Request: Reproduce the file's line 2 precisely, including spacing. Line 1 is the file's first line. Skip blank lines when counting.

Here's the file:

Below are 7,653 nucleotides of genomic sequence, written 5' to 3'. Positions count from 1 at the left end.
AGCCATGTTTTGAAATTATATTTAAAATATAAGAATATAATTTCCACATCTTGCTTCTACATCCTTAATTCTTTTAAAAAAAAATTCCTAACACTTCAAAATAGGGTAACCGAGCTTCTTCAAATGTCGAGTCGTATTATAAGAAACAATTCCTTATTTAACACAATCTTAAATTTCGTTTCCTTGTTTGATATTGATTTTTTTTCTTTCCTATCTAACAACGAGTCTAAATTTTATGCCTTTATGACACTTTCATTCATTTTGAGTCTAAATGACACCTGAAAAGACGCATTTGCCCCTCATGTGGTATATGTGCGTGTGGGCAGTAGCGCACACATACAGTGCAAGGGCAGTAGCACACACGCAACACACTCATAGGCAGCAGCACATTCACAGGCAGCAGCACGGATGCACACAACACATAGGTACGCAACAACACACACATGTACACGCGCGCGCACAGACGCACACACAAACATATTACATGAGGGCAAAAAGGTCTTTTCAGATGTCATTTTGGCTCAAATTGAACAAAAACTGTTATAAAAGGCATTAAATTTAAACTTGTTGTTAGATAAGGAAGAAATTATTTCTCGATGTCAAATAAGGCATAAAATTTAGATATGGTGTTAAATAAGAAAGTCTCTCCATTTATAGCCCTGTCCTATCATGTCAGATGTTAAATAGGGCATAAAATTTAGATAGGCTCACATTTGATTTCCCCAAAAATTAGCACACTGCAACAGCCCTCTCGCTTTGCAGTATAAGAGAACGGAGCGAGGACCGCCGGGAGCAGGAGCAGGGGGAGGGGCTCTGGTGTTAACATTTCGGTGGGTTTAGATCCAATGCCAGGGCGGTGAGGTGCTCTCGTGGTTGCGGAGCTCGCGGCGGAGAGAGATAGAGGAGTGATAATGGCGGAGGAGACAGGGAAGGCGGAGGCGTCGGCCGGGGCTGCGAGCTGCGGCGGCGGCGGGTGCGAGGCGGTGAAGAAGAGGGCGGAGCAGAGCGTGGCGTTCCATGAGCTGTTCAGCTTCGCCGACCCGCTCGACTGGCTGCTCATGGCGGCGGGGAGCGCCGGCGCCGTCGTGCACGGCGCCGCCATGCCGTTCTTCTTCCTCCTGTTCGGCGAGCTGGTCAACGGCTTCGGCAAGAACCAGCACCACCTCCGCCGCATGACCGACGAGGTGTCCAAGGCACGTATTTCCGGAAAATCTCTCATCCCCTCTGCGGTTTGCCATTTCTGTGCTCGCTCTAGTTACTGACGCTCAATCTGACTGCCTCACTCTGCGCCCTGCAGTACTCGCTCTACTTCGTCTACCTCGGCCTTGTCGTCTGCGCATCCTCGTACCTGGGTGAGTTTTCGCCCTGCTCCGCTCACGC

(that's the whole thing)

AGCCATGTTTTGAAATTATATTTAAAATATAAGAATATAATTTCCACATCTTGCTTCTACATCCTTAATTCTTTTAAAAAAAAATTCCTAACACTTCAAAATAGGGTAACCGAGCTTCTTCAAATGTCGAGTCGTATTATAAGAAACAATTCCTTATTTAACACAATCTTAAATTTCGTTTCCTTGTTTGATATTGATTTTTTTTCTTTCCTATCTAACAACGAGTCTAAATTTTATGCCTTTATGACACTTTCATTCATTTTGAGTCTAAATGACACCTGAAAAGACGCATTTGCCCCTCATGTGGTATATGTGCGTGTGGGCAGTAGCGCACACATACAGTGCAAGGGCAGTAGCACACACGCAACACACTCATAGGCAGCAGCACATTCACAGGCAGCAGCACGGATGCACACAACACATAGGTACGCAACAACACACACATGTACACGCGCGCGCACAGACGCACACACAAACATATTACATGAGGGCAAAAAGGTCTTTTCAGATGTCATTTTGGCTCAAATTGAACAAAAACTGTTATAAAAGGCATTAAATTTAAACTTGTTGTTAGATAAGGAAGAAATTATTTCTCGATGTCAAATAAGGCATAAAATTTAGATATGGTGTTAAATAAGAAAGTCTCTCCATTTATAGCCCTGTCCTATCATGTCAGATGTTAAATAGGGCATAAAATTTAGATAGGCTCACATTTGATTTCCCCAAAAATTAGCACACTGCAACAGCCCTCTCGCTTTGCAGTATAAGAGAACGGAGCGAGGACCGCCGGGAGCAGGAGCAGGGGGAGGGGCTCTGGTGTTAACATTTCGGTGGGTTTAGATCCAATGCCAGGGCGGTGAGGTGCTCTCGTGGTTGCGGAGCTCGCGGCGGAGAGAGATAGAGGAGTGATAATGGCGGAGGAGACAGGGAAGGCGGAGGCGTCGGCCGGGGCTGCGAGCTGCGGCGGCGGCGGGTGCGAGGCGGTGAAGAAGAGGGCGGAGCAGAGCGTGGCGTTCCATGAGCTGTTCAGCTTCGCCGACCCGCTCGACTGGCTGCTCATGGCGGCGGGGAGCGCCGGCGCCGTCGTGCACGGCGCCGCCATGCCGTTCTTCTTCCTCCTGTTCGGCGAGCTGGTCAACGGCTTCGGCAAGAACCAGCACCACCTCCGCCGCATGACCGACGAGGTGTCCAAGGCACGTATTTCCGGAAAATCTCTCATCCCCTCTGCGGTTTGCCATTTCTGTGCTCGCTCTAGTTACTGACGCTCAATCTGACTGCCTCACTCTGCGCCCTGCAGTACTCGCTCTACTTCGTCTACCTCGGCCTTGTCGTCTGCGCATCCTCGTACCTGGGTGAGTTTTCGCCCTGCTCCGCTCACGC